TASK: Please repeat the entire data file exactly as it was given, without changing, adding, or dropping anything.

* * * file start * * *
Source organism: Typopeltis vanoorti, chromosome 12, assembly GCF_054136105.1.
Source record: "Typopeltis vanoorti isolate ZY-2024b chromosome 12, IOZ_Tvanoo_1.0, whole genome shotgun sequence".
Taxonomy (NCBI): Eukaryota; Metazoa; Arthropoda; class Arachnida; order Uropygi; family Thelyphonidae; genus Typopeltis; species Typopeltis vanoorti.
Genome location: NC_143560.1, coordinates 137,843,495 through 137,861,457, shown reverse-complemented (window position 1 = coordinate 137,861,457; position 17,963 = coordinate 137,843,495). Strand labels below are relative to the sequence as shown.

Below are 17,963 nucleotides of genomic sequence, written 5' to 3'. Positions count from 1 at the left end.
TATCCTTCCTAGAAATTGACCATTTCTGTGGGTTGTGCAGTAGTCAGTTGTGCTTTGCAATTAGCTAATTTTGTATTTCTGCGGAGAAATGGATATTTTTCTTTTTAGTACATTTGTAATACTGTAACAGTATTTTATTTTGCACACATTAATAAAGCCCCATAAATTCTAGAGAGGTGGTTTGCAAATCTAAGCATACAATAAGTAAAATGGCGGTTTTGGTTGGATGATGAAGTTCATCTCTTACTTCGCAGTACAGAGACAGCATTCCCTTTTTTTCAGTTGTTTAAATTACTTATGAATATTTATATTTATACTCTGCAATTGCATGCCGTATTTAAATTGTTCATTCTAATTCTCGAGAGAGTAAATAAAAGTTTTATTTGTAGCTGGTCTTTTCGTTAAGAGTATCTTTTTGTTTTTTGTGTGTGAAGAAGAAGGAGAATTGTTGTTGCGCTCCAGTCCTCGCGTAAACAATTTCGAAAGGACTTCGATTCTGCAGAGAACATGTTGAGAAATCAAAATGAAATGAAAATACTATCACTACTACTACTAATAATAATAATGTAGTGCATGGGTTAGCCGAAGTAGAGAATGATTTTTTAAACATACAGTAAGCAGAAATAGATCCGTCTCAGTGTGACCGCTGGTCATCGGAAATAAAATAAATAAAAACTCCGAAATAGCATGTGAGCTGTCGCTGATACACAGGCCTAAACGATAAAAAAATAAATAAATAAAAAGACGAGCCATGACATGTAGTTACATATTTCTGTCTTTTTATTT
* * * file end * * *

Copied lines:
Source organism: Typopeltis vanoorti, chromosome 12, assembly GCF_054136105.1.
Source record: "Typopeltis vanoorti isolate ZY-2024b chromosome 12, IOZ_Tvanoo_1.0, whole genome shotgun sequence".
Taxonomy (NCBI): Eukaryota; Metazoa; Arthropoda; class Arachnida; order Uropygi; family Thelyphonidae; genus Typopeltis; species Typopeltis vanoorti.
Genome location: NC_143560.1, coordinates 137,843,495 through 137,861,457, shown reverse-complemented (window position 1 = coordinate 137,861,457; position 17,963 = coordinate 137,843,495). Strand labels below are relative to the sequence as shown.

Below are 17,963 nucleotides of genomic sequence, written 5' to 3'. Positions count from 1 at the left end.
TATCCTTCCTAGAAATTGACCATTTCTGTGGGTTGTGCAGTAGTCAGTTGTGCTTTGCAATTAGCTAATTTTGTATTTCTGCGGAGAAATGGATATTTTTCTTTTTAGTACATTTGTAATACTGTAACAGTATTTTATTTTGCACACATTAATAAAGCCCCATAAATTCTAGAGAGGTGGTTTGCAAATCTAAGCATACAATAAGTAAAATGGCGGTTTTGGTTGGATGATGAAGTTCATCTCTTACTTCGCAGTACAGAGACAGCATTCCCTTTTTTTCAGTTGTTTAAATTACTTATGAATATTTATATTTATACTCTGCAATTGCATGCCGTATTTAAATTGTTCATTCTAATTCTCGAGAGAGTAAATAAAAGTTTTATTTGTAGCTGGTCTTTTCGTTAAGAGTATCTTTTTGTTTTTTGTGTGTGAAGAAGAAGGAGAATTGTTGTTGCGCTCCAGTCCTCGCGTAAACAATTTCGAAAGGACTTCGATTCTGCAGAGAACATGTTGAGAAATCAAAATGAAATGAAAATACTATCACTACTACTACTAATAATAATAATGTAGTGCATGGGTTAGCCGAAGTAGAGAATGATTTTTTAAACATACAGTAAGCAGAAATAGATCCGTCTCAGTGTGACCGCTGGTCATCGGAAATAAAATAAATAAAAACTCCGAAATAGCATGTGAGCTGTCGCTGATACACAGGCCTAAACGATAAAAAAATAAATAAATAAAAAGACGAGCCATGACATGTAGTTACATATTTCTGTCTTTTTATTT